Thursday, September 03, 2015

From the Corps Diplomatique Terrestrienne

Former Secretary of State Albright defines diplomacy. And then claims it is beyond our capacity.

In a move that compels me to suspend my formal apology to Madeleine Albright pending an on-site inspection, the former Secretary of State has backed Kerry's nuclear deal.

Diplomacy is hard, she says:

I teach my students that foreign policy is persuading other countries to do what you want. The tools available to accomplish this include everything from kind words to cruise missiles. Mixing them properly and with sufficient patience is the art of diplomacy, a task that for the United States has proved challenging even with our closest allies, and altogether necessary with the Islamic Republic of Iran.

So we used our diplomacy to convince Iran to agree to a deal that on paper delays their going nuclear by about a decade while guaranteeing we won't use force against them in that time. Wow. What an act of persuasion that had to have been!

And having convinced our allies to back sanctions to get this--and only this--deal, we can hardly back out now, she says:

Rejection of this accord would leave the United States isolated and Iranian hardliners empowered. It would be practically impossible to reassemble the coalition that united against Iran's nuclear activities and imposed the robust sanctions regime that brought Iran to the table. Many of our tools of influence in the region would be rendered useless, and it would hurt our ability to lead on a range of pressing global issues.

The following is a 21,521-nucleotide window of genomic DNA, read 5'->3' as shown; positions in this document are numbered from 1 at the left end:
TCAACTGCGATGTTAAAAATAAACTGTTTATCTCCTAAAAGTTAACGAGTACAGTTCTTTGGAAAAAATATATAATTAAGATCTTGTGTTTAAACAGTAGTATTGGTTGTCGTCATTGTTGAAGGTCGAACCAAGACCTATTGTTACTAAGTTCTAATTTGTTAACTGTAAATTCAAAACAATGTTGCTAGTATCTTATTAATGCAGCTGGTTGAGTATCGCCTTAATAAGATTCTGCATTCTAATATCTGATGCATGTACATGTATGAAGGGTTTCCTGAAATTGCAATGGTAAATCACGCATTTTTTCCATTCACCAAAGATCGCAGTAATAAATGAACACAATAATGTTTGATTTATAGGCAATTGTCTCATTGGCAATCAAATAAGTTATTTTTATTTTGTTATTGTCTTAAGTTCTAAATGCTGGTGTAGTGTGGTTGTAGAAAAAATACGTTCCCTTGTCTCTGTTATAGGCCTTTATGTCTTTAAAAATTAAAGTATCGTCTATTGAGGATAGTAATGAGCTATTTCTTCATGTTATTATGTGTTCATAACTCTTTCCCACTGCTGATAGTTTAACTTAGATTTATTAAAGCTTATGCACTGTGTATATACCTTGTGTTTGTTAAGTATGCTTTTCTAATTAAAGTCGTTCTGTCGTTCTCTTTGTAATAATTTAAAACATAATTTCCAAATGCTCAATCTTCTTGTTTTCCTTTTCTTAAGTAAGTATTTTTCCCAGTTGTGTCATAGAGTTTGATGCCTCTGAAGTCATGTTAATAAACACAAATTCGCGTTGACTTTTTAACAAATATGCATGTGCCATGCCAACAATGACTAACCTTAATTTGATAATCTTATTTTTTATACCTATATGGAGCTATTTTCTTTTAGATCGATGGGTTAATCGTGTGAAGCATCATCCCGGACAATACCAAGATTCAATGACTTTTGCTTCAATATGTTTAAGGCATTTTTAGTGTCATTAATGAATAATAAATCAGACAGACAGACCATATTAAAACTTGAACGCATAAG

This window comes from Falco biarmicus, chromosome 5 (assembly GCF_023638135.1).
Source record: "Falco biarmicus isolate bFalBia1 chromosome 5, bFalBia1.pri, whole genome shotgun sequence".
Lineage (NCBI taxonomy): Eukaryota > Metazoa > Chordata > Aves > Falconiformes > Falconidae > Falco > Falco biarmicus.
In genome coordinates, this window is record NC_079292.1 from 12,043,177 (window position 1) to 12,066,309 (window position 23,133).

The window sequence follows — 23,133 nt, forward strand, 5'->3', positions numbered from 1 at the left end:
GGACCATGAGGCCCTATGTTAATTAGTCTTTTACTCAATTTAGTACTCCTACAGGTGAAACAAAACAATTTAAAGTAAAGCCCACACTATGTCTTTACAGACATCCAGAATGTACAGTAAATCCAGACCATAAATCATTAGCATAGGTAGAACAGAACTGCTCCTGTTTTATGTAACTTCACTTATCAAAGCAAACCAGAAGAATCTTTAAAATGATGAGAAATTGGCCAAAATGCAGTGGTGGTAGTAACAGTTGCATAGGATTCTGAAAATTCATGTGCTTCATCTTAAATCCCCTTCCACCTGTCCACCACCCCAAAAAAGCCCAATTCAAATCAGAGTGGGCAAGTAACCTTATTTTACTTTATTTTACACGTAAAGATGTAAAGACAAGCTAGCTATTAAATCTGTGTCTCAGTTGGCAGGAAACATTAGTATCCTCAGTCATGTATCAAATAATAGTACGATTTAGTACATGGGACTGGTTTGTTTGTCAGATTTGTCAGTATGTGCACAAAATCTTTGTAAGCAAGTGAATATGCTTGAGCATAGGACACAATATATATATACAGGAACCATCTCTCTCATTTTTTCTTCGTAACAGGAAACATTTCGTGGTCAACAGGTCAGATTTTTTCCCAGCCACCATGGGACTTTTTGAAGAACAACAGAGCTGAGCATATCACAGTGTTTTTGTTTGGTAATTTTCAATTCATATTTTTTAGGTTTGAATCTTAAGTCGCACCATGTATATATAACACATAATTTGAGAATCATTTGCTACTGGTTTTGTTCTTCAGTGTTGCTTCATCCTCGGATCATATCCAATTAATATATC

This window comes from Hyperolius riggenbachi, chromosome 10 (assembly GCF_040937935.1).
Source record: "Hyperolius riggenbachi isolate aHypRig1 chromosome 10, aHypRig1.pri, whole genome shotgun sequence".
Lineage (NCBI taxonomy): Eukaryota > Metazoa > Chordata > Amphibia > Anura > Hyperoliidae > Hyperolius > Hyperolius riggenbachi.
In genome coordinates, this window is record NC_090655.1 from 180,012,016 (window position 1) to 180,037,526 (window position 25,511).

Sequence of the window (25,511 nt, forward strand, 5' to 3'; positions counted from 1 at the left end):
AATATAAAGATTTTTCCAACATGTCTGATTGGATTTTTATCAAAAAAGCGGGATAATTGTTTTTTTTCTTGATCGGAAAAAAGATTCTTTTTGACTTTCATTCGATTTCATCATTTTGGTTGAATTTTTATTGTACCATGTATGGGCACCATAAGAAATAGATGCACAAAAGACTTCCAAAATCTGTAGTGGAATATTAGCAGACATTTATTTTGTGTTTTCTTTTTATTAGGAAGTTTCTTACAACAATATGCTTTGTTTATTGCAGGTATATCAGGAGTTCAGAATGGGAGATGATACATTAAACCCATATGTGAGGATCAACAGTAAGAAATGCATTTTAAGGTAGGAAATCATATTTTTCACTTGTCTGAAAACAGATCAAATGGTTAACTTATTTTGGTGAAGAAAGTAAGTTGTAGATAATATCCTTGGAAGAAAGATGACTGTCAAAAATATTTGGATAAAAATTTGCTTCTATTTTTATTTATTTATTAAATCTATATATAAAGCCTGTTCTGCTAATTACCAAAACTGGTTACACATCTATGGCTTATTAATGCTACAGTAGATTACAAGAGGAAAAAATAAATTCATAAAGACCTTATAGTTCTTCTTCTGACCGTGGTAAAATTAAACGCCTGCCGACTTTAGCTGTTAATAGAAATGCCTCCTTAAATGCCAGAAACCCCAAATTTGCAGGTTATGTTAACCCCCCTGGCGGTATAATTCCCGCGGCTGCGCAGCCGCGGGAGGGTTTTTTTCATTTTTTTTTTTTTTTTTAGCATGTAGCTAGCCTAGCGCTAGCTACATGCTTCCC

How are hardliners suddenly empowered when they control Iran right now? Remember, Iranian "moderates" in the government are simply hardliners who are willing to pretend to bend before our demands.

What tools would be useless if we don't ratify the deal? The sanctions that under the deal we end?

Our cruise missiles? They disappear?

Bases in Arab Gulf countries who fear Iran with or without nuclear weapons in their arsenal? Vanished because these allies are quietly very enthusiastic about the deal?

And if we are supposed to decouple Iran's support of terror and chaos from the nuclear issue--as we did--we can't expect our allies to decouple the Iran issue from an entire "range of pressing global issues" that our allies presumably have an interest in solving, too? But instead they'll punish us over the Iran deal by refusing to cooperate with us?

Is she really saying that we couldn't use that whole diplomacy thing to convince our allies to work on those issues? Or to continue acting against a nutball regime that clearly wants nukes? Shouldn't that be a low degree of difficulty for diplomacy in this glorious Age of Nuance?

Oh, and as part of her defense of this deal with Iran, she notes that we will be selling tons of advanced weapons to Israel and Arab states to ... what? Oh yeah, cope with Iran!

My head is spinning with the diplomatic triumph! We've gotten nuclear nonsense from this crowd and they think they've achieved something good.

Yes, President Obama now has the votes to lock his deal in place. But make Congress vote. Make President Obama veto it. And make Congress vote to uphold the veto so we know whose names to put on the nuclear strike memorial site one day in the future.

Because even though our president and Kerry may get their names on the Nobel Peace Prize, they sure as heck won't accept the blame for the deal going bad, as it surely will.

But hey, we'll always have kind words. For the Iranians.

UPDATE: I think this writer is on to something. Congress should declare this big effing deal (to steal a line from the vice president) a treaty, invoke the so-called "nuclear option" to kill the filibuster in the Senate, and then carry out a vote as if it is a treaty despite the Obama administration claim.